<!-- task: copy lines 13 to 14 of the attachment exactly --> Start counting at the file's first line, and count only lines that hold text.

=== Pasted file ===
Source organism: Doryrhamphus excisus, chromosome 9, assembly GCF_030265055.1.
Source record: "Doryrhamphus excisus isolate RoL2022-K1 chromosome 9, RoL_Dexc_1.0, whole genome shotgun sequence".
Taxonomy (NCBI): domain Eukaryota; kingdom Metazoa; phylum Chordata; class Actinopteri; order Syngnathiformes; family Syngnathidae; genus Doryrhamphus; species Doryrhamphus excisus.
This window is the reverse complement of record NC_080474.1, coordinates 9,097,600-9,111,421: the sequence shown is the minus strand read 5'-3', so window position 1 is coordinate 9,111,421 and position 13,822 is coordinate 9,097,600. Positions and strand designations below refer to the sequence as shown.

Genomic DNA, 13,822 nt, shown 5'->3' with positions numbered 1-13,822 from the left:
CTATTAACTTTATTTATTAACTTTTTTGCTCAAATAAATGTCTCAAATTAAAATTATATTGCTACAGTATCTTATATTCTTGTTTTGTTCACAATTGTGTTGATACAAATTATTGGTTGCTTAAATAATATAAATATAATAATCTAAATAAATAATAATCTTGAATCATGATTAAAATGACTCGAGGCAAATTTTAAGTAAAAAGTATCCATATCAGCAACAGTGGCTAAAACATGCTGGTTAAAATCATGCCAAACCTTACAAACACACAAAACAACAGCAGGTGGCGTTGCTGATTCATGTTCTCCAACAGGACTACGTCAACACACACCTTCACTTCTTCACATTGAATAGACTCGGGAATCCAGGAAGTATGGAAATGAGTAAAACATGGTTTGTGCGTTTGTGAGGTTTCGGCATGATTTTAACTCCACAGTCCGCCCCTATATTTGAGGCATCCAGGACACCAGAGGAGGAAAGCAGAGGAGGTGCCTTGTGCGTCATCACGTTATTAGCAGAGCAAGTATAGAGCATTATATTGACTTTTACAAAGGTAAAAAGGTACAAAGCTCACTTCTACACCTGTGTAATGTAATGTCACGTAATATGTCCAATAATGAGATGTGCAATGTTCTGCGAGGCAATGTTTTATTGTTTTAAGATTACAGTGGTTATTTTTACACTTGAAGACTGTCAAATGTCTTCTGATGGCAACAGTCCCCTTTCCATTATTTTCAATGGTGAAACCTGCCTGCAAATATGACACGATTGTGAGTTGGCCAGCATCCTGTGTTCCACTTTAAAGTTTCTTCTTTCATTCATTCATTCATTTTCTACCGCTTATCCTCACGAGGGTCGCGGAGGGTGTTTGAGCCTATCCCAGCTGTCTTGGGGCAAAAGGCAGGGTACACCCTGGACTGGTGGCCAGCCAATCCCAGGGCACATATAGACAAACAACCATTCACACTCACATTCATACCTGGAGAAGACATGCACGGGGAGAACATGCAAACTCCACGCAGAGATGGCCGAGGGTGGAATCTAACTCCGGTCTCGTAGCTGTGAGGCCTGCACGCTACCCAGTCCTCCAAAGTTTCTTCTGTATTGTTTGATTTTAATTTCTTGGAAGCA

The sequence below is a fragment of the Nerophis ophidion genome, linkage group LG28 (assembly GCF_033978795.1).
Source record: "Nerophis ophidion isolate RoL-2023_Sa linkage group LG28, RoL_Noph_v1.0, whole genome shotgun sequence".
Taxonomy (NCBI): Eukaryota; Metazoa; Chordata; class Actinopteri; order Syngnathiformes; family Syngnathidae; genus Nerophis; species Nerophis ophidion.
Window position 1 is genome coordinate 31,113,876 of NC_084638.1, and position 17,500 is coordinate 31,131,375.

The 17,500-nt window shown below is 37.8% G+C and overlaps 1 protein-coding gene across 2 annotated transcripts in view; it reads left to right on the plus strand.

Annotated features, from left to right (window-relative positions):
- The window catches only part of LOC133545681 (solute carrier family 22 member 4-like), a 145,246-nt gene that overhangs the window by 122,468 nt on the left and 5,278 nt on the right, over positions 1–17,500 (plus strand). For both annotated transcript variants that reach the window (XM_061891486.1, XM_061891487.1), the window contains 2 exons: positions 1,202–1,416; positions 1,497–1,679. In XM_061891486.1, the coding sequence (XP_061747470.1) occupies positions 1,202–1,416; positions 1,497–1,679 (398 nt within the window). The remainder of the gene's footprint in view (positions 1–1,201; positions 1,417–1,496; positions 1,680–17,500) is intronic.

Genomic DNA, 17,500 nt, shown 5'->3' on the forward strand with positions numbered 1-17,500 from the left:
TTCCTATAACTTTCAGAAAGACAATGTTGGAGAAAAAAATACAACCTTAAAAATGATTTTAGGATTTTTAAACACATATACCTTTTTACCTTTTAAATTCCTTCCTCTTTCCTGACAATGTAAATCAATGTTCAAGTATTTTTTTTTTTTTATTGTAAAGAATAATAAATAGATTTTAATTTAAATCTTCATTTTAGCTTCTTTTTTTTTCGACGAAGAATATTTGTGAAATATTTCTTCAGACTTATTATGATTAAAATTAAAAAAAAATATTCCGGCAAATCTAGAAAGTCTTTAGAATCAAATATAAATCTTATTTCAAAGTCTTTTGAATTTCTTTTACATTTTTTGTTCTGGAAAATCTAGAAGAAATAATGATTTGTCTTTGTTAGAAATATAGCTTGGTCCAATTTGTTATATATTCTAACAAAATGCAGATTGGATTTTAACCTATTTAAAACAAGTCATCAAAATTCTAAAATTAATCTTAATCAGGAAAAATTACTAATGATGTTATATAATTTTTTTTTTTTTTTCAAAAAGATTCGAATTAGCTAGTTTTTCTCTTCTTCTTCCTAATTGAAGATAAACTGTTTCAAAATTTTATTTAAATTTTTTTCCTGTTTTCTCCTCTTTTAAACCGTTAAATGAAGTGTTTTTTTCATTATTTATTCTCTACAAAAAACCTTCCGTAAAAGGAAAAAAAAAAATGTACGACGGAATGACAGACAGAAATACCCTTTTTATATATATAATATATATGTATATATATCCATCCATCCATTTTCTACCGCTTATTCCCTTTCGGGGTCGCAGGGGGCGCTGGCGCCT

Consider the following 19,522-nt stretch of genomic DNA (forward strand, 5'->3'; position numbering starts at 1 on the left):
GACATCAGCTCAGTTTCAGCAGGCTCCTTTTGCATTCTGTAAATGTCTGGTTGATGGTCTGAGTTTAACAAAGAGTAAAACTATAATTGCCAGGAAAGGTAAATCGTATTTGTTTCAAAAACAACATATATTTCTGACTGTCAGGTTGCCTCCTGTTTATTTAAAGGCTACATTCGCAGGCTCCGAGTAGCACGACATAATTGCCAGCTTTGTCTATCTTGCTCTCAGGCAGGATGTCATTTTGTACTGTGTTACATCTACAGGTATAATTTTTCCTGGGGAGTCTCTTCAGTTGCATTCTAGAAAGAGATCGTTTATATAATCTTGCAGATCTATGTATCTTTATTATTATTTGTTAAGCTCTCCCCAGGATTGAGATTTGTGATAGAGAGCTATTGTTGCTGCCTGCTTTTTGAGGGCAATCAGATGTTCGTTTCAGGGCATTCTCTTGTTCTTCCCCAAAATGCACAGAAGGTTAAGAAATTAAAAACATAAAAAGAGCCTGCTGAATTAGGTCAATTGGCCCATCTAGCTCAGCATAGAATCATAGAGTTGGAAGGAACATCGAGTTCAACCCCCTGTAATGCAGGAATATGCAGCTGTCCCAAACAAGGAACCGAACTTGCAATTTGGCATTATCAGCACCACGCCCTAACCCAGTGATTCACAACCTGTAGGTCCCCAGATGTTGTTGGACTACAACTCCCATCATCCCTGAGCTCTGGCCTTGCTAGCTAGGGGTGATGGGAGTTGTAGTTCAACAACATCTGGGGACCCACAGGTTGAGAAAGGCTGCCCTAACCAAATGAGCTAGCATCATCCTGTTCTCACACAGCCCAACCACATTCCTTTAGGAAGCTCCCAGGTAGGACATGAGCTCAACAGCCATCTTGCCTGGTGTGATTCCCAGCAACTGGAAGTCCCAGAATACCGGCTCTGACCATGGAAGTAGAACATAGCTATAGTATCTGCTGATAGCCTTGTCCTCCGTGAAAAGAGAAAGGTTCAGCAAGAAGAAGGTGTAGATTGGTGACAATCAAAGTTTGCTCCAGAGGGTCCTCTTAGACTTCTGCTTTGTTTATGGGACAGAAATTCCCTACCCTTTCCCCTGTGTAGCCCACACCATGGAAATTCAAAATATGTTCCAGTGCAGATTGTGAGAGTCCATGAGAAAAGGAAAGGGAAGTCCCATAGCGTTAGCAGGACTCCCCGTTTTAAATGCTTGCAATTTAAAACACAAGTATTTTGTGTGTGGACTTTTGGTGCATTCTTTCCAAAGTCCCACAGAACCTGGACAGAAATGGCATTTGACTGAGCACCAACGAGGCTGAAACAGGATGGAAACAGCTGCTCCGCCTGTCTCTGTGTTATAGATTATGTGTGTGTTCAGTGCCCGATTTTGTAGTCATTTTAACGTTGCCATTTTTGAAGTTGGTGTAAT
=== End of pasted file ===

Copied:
- The window catches only part of LOC133545681 (solute carrier family 22 member 4-like), a 145,246-nt gene that overhangs the window by 122,468 nt on the left and 5,278 nt on the right, over positions 1–17,500 (plus strand). For both annotated transcript variants that reach the window (XM_061891486.1, XM_061891487.1), the window contains 2 exons: positions 1,202–1,416; positions 1,497–1,679. In XM_061891486.1, the coding sequence (XP_061747470.1) occupies positions 1,202–1,416; positions 1,497–1,679 (398 nt within the window). The remainder of the gene's footprint in view (positions 1–1,201; positions 1,417–1,496; positions 1,680–17,500) is intronic.

Genomic DNA, 17,500 nt, shown 5'->3' on the forward strand with positions numbered 1-17,500 from the left: